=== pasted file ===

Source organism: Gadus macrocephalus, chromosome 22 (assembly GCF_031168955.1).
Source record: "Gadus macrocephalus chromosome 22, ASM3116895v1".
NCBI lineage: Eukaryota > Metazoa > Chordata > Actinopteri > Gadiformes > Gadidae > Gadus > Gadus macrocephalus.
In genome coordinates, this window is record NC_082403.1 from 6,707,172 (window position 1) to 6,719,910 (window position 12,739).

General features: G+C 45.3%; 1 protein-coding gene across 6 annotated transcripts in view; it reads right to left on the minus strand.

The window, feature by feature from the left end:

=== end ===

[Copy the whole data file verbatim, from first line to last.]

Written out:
Source organism: Gadus macrocephalus, chromosome 22 (assembly GCF_031168955.1).
Source record: "Gadus macrocephalus chromosome 22, ASM3116895v1".
NCBI lineage: Eukaryota > Metazoa > Chordata > Actinopteri > Gadiformes > Gadidae > Gadus > Gadus macrocephalus.
In genome coordinates, this window is record NC_082403.1 from 6,707,172 (window position 1) to 6,719,910 (window position 12,739).

General features: G+C 45.3%; 1 protein-coding gene across 6 annotated transcripts in view; it reads right to left on the minus strand.

The window, feature by feature from the left end: